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The Still Point of the Turning World

NASA, ESA, The Hubble Heritage Team, (STScI/AURA) and A. Riess (STScI)

At the still point of the turning world. Neither flesh nor fleshless;Deleted: Neither from nor towards; at the still point, there the dance is — T.S. Eliot, "Burnt Norton"

This December at JCF, the theme guiding our MythBlast compositions is “The Turning.” In this final month of the year we have a sense of the present turning into the future, of dark turning to light. Contemplating the mythology of Christmas, one must turn from the literal, outwardly religious understanding of the celebration to the inner enterprise of finding “the still point of the turning world.” That phrase, the still point of the turning world, belonged to T.S. Eliot, and Joseph Campbell often quoted it while describing a “state of release” from the delusions, fears, and commitments “by which lives in this world are compelled to their sorrows and pains.” (The Inner Reaches of Outer Space: Metaphor as Myth and as Religion, 106) Achieving a state of release or illumination is achieved by learning to see through the illusions the effort of living creates, learning to see through the numberless obscuring images, beliefs, and ideas to the dynamics of the soul itself, and “The required method to this end,” Campbell teaches, "is known as the turning about of the energy,” a shift in which we bring all our energies to bear on these qualities as they exist within ourselves, and “not outward to the correction of the world” (Inner Reaches, 38. The emphasis is Campbell’s).

Such a mechanism for seeing through the ephemera of existence exists innately; it is an archetypal movement belonging to the soul that I have termed “leave-taking.” All things flow, Heraclitus noticed, and nothing remains the same or holds its shape forever. The leavings and the losses, the growing and the groaning, the knowings and the no-ings, altered states of consciousness, birth, death, and change—change, change, change—seem all too often to constitute the greater part of living. I call this movement leave-taking because the soul is always and invariably drawing one away from a place of familiarity, of physical and emotional comfort, and plunging one into situations of confusion, risk, and psychic danger. The soul urges one to leave the known and the familiar for the unknown and undreamt of. 

We are, on this spinning world, constantly in the situation of turning: turning toward, turning away, turning in, turning out, turning around, and even turning upside down. The poet, Rainer Maria Rilke puts it this way: 

Who has turned us around like this, so that whatever we do, we find ourselves in the attitude of someone going away? Just as that person on the last hill, which shows him his whole valley one last time, turns, stops, lingers—so we live forever taking our leave. ("Eighth Duino Elegy," The Essential Rilke, 129)

Plato writes that within the soul was formed the “corporeal universe, and brought the two together and united them center to center. The soul, interfused everywhere from the center to the circumference of heaven, of which also she is the external envelopment, herself turning in herself…” (Timaeus, 36e. Emphasis is mine). Plato’s answer to Rilke is that it’s the soul that turns us around (and inside out) and bids us say our goodbyes.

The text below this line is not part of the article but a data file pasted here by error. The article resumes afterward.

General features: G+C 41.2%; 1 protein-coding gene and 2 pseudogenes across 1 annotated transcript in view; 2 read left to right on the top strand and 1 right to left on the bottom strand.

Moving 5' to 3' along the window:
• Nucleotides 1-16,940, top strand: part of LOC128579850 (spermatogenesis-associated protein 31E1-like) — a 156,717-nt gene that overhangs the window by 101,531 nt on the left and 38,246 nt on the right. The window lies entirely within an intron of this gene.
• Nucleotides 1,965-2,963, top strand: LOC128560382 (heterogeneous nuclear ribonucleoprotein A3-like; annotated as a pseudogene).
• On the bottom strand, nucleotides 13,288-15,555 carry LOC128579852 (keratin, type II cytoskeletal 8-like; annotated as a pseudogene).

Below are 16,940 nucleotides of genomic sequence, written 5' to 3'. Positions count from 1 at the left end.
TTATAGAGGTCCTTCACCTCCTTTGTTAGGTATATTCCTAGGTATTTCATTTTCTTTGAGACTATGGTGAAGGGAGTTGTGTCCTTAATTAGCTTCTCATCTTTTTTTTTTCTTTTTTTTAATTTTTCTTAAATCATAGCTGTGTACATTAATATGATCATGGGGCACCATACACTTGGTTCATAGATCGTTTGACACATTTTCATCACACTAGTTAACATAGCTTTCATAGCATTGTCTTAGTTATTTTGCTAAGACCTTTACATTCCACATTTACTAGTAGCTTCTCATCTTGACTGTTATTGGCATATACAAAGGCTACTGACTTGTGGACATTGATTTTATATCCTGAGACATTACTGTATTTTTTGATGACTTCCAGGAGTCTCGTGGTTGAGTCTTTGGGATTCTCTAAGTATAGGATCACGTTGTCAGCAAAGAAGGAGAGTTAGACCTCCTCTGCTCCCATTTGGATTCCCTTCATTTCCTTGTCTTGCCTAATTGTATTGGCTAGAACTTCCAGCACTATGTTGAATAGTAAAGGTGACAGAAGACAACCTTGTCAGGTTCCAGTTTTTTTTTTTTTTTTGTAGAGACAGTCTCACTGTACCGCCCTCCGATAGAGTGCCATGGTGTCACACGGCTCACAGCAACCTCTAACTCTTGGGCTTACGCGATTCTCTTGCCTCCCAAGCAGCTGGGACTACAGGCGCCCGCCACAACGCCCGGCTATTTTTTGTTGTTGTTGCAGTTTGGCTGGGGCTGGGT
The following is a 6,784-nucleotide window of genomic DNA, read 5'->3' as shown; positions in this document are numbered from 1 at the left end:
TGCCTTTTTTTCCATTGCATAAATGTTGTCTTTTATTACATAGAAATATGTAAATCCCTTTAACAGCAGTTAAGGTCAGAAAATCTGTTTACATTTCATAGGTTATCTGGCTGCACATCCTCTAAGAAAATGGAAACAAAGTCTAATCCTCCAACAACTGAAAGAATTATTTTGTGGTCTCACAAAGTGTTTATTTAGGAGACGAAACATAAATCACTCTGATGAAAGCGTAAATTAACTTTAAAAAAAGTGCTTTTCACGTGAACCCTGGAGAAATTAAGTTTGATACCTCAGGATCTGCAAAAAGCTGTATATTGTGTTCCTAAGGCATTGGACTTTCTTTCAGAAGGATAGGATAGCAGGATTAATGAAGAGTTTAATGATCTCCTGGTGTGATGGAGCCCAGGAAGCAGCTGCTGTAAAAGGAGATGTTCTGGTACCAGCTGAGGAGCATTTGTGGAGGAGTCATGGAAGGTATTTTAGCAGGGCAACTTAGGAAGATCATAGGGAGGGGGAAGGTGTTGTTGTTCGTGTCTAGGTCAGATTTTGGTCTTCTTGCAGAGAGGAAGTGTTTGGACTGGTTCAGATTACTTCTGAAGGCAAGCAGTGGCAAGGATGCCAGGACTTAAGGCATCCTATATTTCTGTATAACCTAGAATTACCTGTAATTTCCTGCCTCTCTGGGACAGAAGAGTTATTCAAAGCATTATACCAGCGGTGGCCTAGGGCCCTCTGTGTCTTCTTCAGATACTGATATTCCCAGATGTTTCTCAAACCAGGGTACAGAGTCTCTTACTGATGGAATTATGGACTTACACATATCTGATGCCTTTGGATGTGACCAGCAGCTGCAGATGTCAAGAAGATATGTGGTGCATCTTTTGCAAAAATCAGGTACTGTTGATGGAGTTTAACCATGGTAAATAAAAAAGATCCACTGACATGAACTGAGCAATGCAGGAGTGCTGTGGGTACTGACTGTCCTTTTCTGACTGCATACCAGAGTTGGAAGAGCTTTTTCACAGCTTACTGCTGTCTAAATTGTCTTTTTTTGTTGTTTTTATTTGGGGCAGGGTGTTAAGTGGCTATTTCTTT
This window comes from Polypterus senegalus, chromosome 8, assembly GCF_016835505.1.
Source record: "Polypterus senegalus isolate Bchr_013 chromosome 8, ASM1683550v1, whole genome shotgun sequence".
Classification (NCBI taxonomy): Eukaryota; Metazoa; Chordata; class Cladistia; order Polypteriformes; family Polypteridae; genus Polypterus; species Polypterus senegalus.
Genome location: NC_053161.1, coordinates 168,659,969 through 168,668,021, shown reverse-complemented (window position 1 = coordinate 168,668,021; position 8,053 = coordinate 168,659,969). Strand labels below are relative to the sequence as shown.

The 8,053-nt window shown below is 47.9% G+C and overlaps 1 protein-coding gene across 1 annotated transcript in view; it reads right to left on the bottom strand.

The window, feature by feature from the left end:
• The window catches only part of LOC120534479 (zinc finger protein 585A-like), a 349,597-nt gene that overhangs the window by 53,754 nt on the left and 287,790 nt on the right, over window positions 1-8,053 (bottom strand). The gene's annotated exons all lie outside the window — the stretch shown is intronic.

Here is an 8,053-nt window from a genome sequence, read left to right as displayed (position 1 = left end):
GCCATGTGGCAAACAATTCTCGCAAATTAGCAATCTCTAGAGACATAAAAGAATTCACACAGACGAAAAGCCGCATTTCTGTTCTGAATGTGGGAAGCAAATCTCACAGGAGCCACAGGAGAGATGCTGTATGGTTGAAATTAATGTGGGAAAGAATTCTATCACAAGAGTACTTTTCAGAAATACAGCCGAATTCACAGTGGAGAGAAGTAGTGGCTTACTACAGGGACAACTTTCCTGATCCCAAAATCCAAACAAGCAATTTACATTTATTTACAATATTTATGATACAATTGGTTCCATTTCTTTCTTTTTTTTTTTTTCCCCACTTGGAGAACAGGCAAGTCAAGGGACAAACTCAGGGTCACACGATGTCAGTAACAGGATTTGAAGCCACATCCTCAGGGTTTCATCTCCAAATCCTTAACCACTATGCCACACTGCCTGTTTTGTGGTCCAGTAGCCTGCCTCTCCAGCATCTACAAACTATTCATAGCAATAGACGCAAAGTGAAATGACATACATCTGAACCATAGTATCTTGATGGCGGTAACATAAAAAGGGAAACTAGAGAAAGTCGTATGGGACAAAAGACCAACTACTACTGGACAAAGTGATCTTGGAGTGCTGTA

Leave-taking, at first blush, always seems like a loss; it’s a kind of dying, and it’s a death that’s generally attended by suffering and fear. We often seek to avoid suffering and try to recreate a safe, secure, womb-like existence at the cost, of course, of our own stillborn life. It is as if we are only able to know something as we lose it, as we let go, as we witness its decay and decline. It is as if leave-taking supplies us with the knowledge of what something is in itself. It is in its absence that we find the meaning and importance of what we once beheld. 

It’s often the case that the separations, losses, and turnings of life are regarded as obstacles to living and misfortunes to be avoided or, if possible, mastered as individual expressions of will. But I think that the archetypal leave-taking movement of the soul is in no small way the soul’s quintessence. Leave-taking is an encompassing psychic reality separate from ego directed activities. If such a distinction is not made, one impulsively undertakes a series of geographic relocations, or ends relationships, and quits jobs, hoping to quiet Psyche’s relentless call to inner movement. 

I believe that one may not have such an experience of the soul without a sense of grief or loss, but the grief and loss needn’t be understood as tragic, and pit us more strenuously against life. Seen as an expression of the soul, the leave-takings we’re subjected to may even make us more tenderly disposed to life. The paradoxical psychic tensions generated between safety and loss are essential to living and are constituents of the very tensions that sustain life itself. Paradox is the lure that fuels the evanescent, shimmering mystery of existence, and as it vanishes and reappears, it draws one along after. And since leaving is fundamental to living, we should take a cue from Shakespeare, and not be shy about embracing its import: “And let us not be daintie of leave-taking, but shift away” (Macbeth, Scene II, act iii). 


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